A successful baseball related moviead had a variation of the theme with "if you  build it, they will come." The theory was proven true - both in the film and in the real world. In the film - Field of Dreams - the Kevin Costner character builds a baseball diamond on his farm that  attracts  ghosts of  baseball players past (including the Costner character's father) and generates sufficient income to save the family farm. In the real world, that baseball diamond became a real tourist attraction. The theory was proven in practice.

There are a couple of theories that most of us have heard about for years - Einstein's Theory of Relativity and Darwin's Theory of Evolution. Einstein revolutionized physics and science with his theories that have been proven correct and led to the development of nuclear weapons and more importantly space travel and the myriad inventions that benefit us daily that sprang from the space race 

Darwin's theory of evolution is under constant attack by the religtious right in this country. They advance the theory called Creationism and use bible passages as scientific proof of their theory. They claim the earth is closer to 6000 years old and reject the notion that man and ape evolved from a common ancester In practice,  humans and chimpanzees share almost 99% of the same DNA and we also share genes with plants - including bananas . In practice it appears Evolution passes the test, Creationism and its Intelligent Design not so much.  Of course there are also troublemakers like me who suggest that perhaps Evolution itself is an Intelligent Design.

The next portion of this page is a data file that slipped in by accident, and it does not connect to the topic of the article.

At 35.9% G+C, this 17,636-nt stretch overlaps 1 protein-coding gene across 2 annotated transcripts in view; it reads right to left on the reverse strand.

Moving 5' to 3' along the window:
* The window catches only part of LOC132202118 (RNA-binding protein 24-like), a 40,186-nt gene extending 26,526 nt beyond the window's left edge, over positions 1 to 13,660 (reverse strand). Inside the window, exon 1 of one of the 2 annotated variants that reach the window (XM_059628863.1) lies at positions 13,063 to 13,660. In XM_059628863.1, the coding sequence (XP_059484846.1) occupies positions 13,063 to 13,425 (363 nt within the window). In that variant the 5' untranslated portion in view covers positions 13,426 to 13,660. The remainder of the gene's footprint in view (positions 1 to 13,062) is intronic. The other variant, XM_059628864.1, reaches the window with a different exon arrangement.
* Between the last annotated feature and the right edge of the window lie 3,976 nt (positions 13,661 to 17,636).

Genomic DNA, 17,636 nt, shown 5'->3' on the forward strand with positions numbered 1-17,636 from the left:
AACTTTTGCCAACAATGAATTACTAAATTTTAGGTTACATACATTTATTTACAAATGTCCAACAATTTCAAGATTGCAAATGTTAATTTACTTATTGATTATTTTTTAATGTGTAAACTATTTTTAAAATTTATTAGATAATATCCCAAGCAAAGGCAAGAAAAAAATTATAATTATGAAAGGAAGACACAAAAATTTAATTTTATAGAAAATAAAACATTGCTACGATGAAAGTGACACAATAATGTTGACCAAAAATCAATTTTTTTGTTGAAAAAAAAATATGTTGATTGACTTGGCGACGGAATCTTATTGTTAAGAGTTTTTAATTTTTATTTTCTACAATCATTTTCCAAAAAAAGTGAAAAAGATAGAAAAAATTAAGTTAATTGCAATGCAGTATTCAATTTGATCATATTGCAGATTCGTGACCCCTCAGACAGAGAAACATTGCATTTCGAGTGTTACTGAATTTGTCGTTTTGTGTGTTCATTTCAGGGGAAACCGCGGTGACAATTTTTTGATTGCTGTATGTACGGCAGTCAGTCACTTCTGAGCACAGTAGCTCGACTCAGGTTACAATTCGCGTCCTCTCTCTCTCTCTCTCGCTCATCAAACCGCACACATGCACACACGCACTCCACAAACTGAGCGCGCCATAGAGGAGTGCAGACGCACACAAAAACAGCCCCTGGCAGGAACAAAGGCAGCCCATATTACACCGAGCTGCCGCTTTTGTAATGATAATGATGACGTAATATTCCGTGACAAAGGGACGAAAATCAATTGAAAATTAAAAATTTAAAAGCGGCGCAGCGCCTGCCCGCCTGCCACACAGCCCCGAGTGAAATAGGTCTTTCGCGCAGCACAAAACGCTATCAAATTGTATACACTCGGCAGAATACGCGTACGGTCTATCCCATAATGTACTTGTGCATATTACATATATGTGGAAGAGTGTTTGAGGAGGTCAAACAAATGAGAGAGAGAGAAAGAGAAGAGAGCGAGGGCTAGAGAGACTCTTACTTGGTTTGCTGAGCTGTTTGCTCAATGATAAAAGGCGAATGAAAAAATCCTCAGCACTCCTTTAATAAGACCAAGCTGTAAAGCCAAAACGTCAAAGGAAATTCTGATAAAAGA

Theories surround us everywhere. How many theories are there on child rearing?? Late night TV here is bombarded by get rich quick schemes that you can buy - and if you follow the steps you will get rich. Then there are the dietary programs. So many choices. One theory that seems to work in practice is the gadget marketing scheme that for just 19.95  or less you can purchaase the latest wonder gadget but wait- act now and get two for the same price, just pay a separte handling charge.  To see several of these ads just search TV ads on youtube and get ready for a good laugh.

I must admit - that meatball maker looks interesting - LOL.

So that is a quick l;ook at Ramana's topic. Be sure to check out his take on it here.

Thursday, January 25, 2018

What is the biggest mistake you have made in life? 2 on 1 #4